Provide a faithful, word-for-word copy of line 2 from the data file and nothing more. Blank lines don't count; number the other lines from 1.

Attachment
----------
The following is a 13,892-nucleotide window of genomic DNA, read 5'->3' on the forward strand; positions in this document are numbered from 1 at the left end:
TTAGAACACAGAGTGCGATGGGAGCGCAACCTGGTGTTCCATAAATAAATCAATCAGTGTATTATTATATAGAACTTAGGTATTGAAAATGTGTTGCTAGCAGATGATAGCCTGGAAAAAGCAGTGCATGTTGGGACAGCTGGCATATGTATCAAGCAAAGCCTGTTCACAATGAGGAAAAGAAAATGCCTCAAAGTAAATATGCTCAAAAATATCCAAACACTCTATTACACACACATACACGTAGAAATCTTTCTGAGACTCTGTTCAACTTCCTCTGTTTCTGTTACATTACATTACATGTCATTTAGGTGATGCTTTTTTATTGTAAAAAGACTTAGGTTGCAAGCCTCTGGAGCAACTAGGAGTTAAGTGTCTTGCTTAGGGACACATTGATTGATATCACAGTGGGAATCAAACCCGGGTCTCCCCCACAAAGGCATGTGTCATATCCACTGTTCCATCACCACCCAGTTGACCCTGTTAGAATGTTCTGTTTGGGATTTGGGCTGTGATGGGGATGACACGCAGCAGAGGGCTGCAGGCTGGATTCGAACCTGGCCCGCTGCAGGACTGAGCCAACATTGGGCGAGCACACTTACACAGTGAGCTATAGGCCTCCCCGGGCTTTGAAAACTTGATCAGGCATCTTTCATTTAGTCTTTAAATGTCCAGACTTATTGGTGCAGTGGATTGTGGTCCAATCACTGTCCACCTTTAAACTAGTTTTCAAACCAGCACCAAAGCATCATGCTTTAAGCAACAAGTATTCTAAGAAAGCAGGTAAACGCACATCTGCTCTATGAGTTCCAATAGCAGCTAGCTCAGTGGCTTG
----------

TTAGAACACAGAGTGCGATGGGAGCGCAACCTGGTGTTCCATAAATAAATCAATCAGTGTATTATTATATAGAACTTAGGTATTGAAAATGTGTTGCTAGCAGATGATAGCCTGGAAAAAGCAGTGCATGTTGGGACAGCTGGCATATGTATCAAGCAAAGCCTGTTCACAATGAGGAAAAGAAAATGCCTCAAAGTAAATATGCTCAAAAATATCCAAACACTCTATTACACACACATACACGTAGAAATCTTTCTGAGACTCTGTTCAACTTCCTCTGTTTCTGTTACATTACATTACATGTCATTTAGGTGATGCTTTTTTATTGTAAAAAGACTTAGGTTGCAAGCCTCTGGAGCAACTAGGAGTTAAGTGTCTTGCTTAGGGACACATTGATTGATATCACAGTGGGAATCAAACCCGGGTCTCCCCCACAAAGGCATGTGTCATATCCACTGTTCCATCACCACCCAGTTGACCCTGTTAGAATGTTCTGTTTGGGATTTGGGCTGTGATGGGGATGACACGCAGCAGAGGGCTGCAGGCTGGATTCGAACCTGGCCCGCTGCAGGACTGAGCCAACATTGGGCGAGCACACTTACACAGTGAGCTATAGGCCTCCCCGGGCTTTGAAAACTTGATCAGGCATCTTTCATTTAGTCTTTAAATGTCCAGACTTATTGGTGCAGTGGATTGTGGTCCAATCACTGTCCACCTTTAAACTAGTTTTCAAACCAGCACCAAAGCATCATGCTTTAAGCAACAAGTATTCTAAGAAAGCAGGTAAACGCACATCTGCTCTATGAGTTCCAATAGCAGCTAGCTCAGTGGCTTG